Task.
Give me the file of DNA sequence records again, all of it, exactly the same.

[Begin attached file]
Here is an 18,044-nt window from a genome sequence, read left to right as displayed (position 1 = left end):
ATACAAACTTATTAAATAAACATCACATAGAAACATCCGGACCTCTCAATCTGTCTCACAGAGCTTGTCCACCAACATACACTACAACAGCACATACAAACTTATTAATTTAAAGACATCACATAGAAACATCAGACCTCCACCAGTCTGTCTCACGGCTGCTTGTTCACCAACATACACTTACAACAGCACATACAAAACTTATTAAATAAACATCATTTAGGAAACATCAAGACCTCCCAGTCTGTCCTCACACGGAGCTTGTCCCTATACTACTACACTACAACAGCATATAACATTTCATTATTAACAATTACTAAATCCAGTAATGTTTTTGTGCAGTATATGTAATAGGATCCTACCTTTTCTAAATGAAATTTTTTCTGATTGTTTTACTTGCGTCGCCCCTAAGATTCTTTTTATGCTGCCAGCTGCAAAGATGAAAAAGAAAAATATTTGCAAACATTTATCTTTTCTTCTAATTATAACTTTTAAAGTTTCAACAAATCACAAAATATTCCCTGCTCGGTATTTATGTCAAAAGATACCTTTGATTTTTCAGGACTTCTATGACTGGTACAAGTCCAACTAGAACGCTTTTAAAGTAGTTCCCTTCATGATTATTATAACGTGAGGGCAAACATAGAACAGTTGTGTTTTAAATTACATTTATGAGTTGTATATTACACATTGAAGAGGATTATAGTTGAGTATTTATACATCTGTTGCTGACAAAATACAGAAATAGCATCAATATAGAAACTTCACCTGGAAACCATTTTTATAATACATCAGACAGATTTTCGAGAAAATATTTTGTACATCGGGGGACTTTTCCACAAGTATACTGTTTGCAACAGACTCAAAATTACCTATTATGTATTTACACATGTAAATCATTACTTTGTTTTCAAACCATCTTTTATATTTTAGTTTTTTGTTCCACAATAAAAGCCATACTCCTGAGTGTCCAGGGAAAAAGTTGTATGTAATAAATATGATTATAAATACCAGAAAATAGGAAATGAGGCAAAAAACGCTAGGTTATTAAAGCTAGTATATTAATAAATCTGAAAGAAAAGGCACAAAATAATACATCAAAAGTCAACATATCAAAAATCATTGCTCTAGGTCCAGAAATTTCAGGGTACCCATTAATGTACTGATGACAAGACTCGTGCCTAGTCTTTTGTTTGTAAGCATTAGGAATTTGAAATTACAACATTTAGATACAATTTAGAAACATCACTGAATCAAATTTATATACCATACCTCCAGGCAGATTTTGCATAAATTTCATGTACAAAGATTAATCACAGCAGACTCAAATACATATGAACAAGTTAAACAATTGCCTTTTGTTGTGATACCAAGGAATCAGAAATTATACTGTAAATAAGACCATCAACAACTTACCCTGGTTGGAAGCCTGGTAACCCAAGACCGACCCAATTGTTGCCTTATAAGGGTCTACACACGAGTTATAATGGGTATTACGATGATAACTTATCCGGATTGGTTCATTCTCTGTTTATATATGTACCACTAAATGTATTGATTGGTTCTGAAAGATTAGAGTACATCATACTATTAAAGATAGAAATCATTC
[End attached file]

Here is an 18,044-nt window from a genome sequence, read left to right as displayed (position 1 = left end):
ATACAAACTTATTAAATAAACATCACATAGAAACATCCGGACCTCTCAATCTGTCTCACAGAGCTTGTCCACCAACATACACTACAACAGCACATACAAACTTATTAATTTAAAGACATCACATAGAAACATCAGACCTCCACCAGTCTGTCTCACGGCTGCTTGTTCACCAACATACACTTACAACAGCACATACAAAACTTATTAAATAAACATCATTTAGGAAACATCAAGACCTCCCAGTCTGTCCTCACACGGAGCTTGTCCCTATACTACTACACTACAACAGCATATAACATTTCATTATTAACAATTACTAAATCCAGTAATGTTTTTGTGCAGTATATGTAATAGGATCCTACCTTTTCTAAATGAAATTTTTTCTGATTGTTTTACTTGCGTCGCCCCTAAGATTCTTTTTATGCTGCCAGCTGCAAAGATGAAAAAGAAAAATATTTGCAAACATTTATCTTTTCTTCTAATTATAACTTTTAAAGTTTCAACAAATCACAAAATATTCCCTGCTCGGTATTTATGTCAAAAGATACCTTTGATTTTTCAGGACTTCTATGACTGGTACAAGTCCAACTAGAACGCTTTTAAAGTAGTTCCCTTCATGATTATTATAACGTGAGGGCAAACATAGAACAGTTGTGTTTTAAATTACATTTATGAGTTGTATATTACACATTGAAGAGGATTATAGTTGAGTATTTATACATCTGTTGCTGACAAAATACAGAAATAGCATCAATATAGAAACTTCACCTGGAAACCATTTTTATAATACATCAGACAGATTTTCGAGAAAATATTTTGTACATCGGGGGACTTTTCCACAAGTATACTGTTTGCAACAGACTCAAAATTACCTATTATGTATTTACACATGTAAATCATTACTTTGTTTTCAAACCATCTTTTATATTTTAGTTTTTTGTTCCACAATAAAAGCCATACTCCTGAGTGTCCAGGGAAAAAGTTGTATGTAATAAATATGATTATAAATACCAGAAAATAGGAAATGAGGCAAAAAACGCTAGGTTATTAAAGCTAGTATATTAATAAATCTGAAAGAAAAGGCACAAAATAATACATCAAAAGTCAACATATCAAAAATCATTGCTCTAGGTCCAGAAATTTCAGGGTACCCATTAATGTACTGATGACAAGACTCGTGCCTAGTCTTTTGTTTGTAAGCATTAGGAATTTGAAATTACAACATTTAGATACAATTTAGAAACATCACTGAATCAAATTTATATACCATACCTCCAGGCAGATTTTGCATAAATTTCATGTACAAAGATTAATCACAGCAGACTCAAATACATATGAACAAGTTAAACAATTGCCTTTTGTTGTGATACCAAGGAATCAGAAATTATACTGTAAATAAGACCATCAACAACTTACCCTGGTTGGAAGCCTGGTAACCCAAGACCGACCCAATTGTTGCCTTATAAGGGTCTACACACGAGTTATAATGGGTATTACGATGATAACTTATCCGGATTGGTTCATTCTCTGTTTATATATGTACCACTAAATGTATTGATTGGTTCTGAAAGATTAGAGTACATCATACTATTAAAGATAGAAATCATTC